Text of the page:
The Tinkering Studio, part of San Francisco's Exploratorium at the Palace of Fine Arts, was packed with kids working on "curiosity driven" ideas. It focuses on using art, science, and technology in experiments that help visitors explore ideas in a setting they liken to "an artist's studio, science lab and a neighborhood garage."


There were also retail products that makers had made. A few that caught my eye were the Combat Garden Gnomes holding tiny M16 and AK-47 assault rifles, cute crocheted octopus and kittens by Dorklandia and beautiful blown glass fish by Nightside Studios.


Instructables, a site for anyone looking for great tutorials of how to make things, was there offering educators free pro memberships Their site says:

"Instructables supports teachers by providing free pro memberships and awesome project ideas for your classroom. We provide plug and play hands-on projects to let you supplement your curriculum with the best projects that other teachers have to offer. You don’t need to be a traditional classroom teacher to participate, either. If you are an after-school teacher, a scouting leader, a librarian who runs programs, or anyone whose job is explicitly educational, you are invited to participate." Click Here to Read More. . .

The trains were running.

And the Bay Area LEGO User Group's Lego city was up and running. In the past it was really hard to photograph because you have to get close up to avoid the protective plexi-glass walls, but it's so wide I could never fit the whole thing in a single picture frame. I knew my Photojojo Fisheye Lens would do the trick!


TechShop was there with all of the equipment I featured in last year's Maker Faire recap. This year I watched Brent Thorne working on one of his Fractal Clockwork pieces. They're really beautiful and he has a blog you can visit full of images of his work and cat.


TechShop is running Maker Faire specials through June 17, 2012. It's a great time to get a discounted membership with free classes all rolled into one. CLICK HERE for the details.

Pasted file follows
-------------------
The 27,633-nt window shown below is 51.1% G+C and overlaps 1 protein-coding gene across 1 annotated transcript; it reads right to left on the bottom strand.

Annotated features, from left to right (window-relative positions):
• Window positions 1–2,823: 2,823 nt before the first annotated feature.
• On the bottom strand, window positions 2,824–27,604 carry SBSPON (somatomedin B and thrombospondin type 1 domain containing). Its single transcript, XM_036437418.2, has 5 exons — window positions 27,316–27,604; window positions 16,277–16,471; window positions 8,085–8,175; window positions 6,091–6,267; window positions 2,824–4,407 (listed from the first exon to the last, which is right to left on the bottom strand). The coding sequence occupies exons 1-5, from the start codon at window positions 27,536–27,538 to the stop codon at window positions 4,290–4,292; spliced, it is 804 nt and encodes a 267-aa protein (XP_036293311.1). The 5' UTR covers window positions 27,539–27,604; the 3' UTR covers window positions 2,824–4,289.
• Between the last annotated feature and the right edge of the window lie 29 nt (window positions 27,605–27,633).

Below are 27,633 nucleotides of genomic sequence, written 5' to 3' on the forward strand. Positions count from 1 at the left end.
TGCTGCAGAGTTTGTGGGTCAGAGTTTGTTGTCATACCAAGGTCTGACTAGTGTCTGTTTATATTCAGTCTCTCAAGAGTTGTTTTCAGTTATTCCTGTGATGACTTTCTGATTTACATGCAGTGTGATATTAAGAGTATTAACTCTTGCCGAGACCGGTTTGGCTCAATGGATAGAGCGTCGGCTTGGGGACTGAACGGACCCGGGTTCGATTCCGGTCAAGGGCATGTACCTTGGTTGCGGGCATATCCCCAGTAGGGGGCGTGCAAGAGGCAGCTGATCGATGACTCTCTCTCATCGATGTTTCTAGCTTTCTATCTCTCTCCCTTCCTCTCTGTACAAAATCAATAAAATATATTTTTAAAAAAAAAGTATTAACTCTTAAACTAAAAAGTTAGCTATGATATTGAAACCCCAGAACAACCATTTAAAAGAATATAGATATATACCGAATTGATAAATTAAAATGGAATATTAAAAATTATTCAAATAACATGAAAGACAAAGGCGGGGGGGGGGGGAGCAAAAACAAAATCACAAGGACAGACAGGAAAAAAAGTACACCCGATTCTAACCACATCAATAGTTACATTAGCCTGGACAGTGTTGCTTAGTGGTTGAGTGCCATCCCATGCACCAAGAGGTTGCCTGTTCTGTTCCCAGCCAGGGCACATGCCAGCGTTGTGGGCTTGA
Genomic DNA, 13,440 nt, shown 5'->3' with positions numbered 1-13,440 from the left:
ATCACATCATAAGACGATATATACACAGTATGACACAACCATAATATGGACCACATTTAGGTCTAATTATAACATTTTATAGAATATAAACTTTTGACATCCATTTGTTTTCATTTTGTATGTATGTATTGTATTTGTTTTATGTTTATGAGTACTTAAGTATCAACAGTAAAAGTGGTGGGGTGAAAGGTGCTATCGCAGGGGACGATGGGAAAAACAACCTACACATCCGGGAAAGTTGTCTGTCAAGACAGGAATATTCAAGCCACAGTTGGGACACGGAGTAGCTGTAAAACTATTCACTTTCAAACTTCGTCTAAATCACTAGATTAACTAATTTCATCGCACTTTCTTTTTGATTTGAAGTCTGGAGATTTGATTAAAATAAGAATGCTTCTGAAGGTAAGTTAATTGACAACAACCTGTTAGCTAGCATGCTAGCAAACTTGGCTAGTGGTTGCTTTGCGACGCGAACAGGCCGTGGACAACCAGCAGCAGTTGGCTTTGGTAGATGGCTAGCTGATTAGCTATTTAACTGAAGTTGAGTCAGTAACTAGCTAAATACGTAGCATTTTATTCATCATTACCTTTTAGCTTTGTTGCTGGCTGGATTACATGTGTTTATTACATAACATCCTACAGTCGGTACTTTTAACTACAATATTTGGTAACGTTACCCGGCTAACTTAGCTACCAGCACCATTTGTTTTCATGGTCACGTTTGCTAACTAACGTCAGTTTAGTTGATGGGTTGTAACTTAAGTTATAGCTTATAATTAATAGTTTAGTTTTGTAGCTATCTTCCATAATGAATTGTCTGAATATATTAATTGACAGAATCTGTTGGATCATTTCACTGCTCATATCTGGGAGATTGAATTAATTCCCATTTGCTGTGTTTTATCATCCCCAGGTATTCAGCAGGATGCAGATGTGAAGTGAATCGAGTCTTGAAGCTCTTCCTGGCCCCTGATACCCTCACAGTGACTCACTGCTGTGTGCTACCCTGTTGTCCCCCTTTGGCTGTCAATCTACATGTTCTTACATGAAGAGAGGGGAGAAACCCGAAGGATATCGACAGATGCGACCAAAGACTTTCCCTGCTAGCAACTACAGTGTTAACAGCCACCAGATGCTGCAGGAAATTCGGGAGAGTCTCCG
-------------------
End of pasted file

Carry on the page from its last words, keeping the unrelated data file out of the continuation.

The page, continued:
Disclosure: Hubby and I are both members and investors in TechShop San Jose


I didn't notice as many robots this year. I'm not sure if I missed them or if there just weren't as many as the previous year. Above are: The Hexapod by ArcBotics and two unnamed robots I saw just wandering around. The one on the right played music which explains the little boy who couldn't stop dancing with it. So cute!

The Beignets looked delicious but I don't like donuts :(

While technology and creativity abound everywhere the one thing I wish Maker Faire would make more innovative is the food. If you love traditional fair food you'll probably be happy with the offerings.

But for me, this was my last year trying to eat the food at Maker Faire. As a health conscious vegetarian the past two years have been so disappointing I'm giving up. Next year I'm eating a big breakfast and bringing my own lunch and snacks to enjoy while I'm there.


Out on the Midway there were three really great interactive sculptures.

The Zome Builder by Rob Bell was literally covered with kids the entire day.

Across from it was Face Forward a 2011 Burning Man project by Christian Ristow. It's a 12 foot high, animatronic face whose individual features are controlled by joysticks. Anyone could take a turn at one of the 12 joysticks and help bring the face to life. Watch a video here.

And you couldn't miss the BrollyFlock sculpture by the Flux Foundation. The installation was 32 feet high and interactive using an Arduino (an open-source electronics prototyping platform) control system. As I watched, three kids were controlling the fire poofers that sent flames shooting out of the metal umbrellas.

Earth Amplified rocked the crowd at Rock The Bike.

I've covered it in past years but I had to feature the Rock the Bike pedal powered stage again because it's just so cool. All of the electricity to power the instruments and equipment for the performers on stage is generated by audience members hopping astride several bicycles and pedaling to power. The tandem over and under tree bike with speakers was definitely an eye catcher!

To top it off for the first time I really took notice of the performance onstage. It was rap. I don't particularly care for rap, but this band drew me in. It turns out Earth Amplified "plays hard, conscious Roots-Rap-Reggae to uplift the people and the planet." Ah! So I do like rap. It just has to be uplifting, hard, conscious Roots-Rap-Reggae rap!


The Ragtime Castaway Band was another one of those perfect Photojojo Fisheye Lens shots. There was simply no better way to capture the overhead suspension of the bands multitude of instruments than with a 180º fisheye! The crowds loved this exhibit. You could stand around or beneath the instruments to enjoy the music being played on real instruments, robotically.


And there were all kinds of vehicles parked and roaming around the fairgrounds.

Top Left and Right: There was of course the ever popular Kinetic Pastry Science Mobile Muffins.

Middle Left: The bright green and multi-colored passenger trike I unfortunately don't know who made or its name. If you do please let me know and I'll update this post.

Middle Right: There was no shortage of people wanting to ride in the Battlestar Galactica Viper flight simulator that would spin in all directions. It was designed and constructed by teenagers in the Young Maker program! Awesomely creative guys!